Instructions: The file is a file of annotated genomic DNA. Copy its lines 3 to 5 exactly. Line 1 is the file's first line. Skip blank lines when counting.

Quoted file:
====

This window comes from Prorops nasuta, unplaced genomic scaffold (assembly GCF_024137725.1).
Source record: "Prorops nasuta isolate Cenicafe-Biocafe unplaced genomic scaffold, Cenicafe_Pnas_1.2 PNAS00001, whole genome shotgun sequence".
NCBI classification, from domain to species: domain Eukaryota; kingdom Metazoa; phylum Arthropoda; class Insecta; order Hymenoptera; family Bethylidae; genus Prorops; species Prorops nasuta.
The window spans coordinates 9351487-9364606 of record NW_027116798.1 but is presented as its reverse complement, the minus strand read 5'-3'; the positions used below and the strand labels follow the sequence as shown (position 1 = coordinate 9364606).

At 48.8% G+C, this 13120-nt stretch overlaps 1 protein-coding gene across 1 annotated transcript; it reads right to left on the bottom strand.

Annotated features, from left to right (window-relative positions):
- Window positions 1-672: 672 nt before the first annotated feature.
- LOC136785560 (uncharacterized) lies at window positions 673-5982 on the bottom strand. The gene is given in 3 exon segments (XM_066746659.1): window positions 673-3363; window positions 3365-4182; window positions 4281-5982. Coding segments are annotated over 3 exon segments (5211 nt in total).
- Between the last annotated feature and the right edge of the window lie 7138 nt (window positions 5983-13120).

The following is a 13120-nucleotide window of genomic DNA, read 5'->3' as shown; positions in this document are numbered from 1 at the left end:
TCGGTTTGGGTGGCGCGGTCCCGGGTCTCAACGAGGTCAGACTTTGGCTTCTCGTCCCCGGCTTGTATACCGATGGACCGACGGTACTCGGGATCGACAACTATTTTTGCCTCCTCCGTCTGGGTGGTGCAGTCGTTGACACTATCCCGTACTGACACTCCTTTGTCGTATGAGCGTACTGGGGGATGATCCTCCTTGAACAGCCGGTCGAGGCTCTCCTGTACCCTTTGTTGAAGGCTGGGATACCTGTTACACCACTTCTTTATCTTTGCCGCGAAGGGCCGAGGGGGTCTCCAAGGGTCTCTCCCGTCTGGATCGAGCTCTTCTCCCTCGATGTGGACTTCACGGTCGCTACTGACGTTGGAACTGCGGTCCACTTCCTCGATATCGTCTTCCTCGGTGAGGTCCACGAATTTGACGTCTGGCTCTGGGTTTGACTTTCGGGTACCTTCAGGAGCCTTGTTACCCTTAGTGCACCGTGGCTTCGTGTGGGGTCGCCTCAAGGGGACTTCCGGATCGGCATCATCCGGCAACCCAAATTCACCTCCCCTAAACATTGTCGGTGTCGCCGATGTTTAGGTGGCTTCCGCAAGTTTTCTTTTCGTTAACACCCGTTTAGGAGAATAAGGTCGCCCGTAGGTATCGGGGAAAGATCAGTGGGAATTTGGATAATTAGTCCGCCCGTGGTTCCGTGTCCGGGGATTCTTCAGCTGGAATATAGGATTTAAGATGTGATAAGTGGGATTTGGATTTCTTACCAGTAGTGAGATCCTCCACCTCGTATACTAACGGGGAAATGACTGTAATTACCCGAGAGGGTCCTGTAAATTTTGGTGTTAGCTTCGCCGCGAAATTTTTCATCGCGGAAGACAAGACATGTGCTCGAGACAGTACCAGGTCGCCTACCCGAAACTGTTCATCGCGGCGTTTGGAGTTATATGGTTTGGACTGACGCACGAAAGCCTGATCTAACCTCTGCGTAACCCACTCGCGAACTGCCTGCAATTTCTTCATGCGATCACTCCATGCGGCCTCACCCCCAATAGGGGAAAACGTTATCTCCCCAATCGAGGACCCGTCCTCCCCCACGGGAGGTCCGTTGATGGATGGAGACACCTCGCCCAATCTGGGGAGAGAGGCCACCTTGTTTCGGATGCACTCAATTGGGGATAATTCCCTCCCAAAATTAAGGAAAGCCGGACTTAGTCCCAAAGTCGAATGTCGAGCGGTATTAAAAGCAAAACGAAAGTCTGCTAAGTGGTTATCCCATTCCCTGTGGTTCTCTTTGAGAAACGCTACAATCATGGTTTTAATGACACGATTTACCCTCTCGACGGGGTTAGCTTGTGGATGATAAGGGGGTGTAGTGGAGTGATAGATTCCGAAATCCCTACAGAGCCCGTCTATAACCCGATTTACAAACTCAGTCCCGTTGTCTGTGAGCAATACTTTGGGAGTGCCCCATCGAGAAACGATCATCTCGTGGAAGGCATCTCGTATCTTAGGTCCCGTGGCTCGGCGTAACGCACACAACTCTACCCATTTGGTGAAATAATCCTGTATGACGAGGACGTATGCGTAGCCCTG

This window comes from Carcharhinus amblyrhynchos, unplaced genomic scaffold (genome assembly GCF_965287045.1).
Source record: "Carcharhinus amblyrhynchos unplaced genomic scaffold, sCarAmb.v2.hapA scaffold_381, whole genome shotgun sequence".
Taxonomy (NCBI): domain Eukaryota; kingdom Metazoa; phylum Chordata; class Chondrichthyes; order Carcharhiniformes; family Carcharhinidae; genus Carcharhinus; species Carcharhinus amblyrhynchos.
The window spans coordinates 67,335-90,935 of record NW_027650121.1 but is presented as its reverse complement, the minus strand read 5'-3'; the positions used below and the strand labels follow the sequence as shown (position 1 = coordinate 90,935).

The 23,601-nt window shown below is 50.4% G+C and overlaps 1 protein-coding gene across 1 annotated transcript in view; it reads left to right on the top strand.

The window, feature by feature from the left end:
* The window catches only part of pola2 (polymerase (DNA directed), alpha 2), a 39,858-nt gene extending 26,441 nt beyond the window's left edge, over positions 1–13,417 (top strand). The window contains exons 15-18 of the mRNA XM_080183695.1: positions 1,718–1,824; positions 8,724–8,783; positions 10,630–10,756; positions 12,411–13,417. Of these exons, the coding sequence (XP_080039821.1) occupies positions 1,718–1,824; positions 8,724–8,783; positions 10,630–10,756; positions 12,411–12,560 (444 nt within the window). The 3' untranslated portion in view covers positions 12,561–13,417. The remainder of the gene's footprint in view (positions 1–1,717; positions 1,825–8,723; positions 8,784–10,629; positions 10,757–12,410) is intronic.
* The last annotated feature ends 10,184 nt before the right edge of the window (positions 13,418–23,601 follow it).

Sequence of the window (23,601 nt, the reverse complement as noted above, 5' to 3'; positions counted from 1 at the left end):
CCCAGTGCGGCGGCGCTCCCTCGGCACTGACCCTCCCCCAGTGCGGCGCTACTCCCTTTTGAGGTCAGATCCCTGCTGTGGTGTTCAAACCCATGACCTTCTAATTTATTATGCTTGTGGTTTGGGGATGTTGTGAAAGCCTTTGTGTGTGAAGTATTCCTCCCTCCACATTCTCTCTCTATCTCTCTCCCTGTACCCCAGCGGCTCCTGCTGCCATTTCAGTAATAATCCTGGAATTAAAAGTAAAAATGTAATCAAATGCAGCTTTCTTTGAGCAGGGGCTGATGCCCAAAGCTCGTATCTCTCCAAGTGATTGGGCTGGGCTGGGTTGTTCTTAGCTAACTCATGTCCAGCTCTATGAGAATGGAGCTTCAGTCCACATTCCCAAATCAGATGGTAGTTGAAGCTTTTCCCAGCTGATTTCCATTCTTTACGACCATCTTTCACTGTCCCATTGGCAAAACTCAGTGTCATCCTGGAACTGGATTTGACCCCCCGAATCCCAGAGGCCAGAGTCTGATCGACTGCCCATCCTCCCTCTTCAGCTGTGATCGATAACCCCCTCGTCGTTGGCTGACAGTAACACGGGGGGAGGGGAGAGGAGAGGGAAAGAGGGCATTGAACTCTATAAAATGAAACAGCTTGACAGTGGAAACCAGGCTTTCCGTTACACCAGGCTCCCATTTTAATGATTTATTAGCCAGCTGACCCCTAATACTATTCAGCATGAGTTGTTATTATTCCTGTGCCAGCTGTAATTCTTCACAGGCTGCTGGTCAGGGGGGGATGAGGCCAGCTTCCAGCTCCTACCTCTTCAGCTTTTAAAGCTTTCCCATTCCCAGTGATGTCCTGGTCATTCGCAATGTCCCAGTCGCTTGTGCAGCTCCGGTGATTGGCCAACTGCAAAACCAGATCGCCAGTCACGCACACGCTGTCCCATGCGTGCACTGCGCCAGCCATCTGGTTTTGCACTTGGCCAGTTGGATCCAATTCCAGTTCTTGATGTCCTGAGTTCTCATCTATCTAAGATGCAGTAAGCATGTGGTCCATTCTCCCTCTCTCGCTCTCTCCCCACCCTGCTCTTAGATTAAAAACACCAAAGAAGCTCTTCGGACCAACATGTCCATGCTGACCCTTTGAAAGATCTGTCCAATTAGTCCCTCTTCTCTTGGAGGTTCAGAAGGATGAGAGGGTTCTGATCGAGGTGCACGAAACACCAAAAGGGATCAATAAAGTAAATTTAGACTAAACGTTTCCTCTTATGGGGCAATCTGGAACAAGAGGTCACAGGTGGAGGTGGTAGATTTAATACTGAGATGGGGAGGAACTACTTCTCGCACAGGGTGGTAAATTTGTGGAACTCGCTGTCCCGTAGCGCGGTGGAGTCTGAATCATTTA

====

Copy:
NCBI classification, from domain to species: domain Eukaryota; kingdom Metazoa; phylum Arthropoda; class Insecta; order Hymenoptera; family Bethylidae; genus Prorops; species Prorops nasuta.
The window spans coordinates 9351487-9364606 of record NW_027116798.1 but is presented as its reverse complement, the minus strand read 5'-3'; the positions used below and the strand labels follow the sequence as shown (position 1 = coordinate 9364606).

At 48.8% G+C, this 13120-nt stretch overlaps 1 protein-coding gene across 1 annotated transcript; it reads right to left on the bottom strand.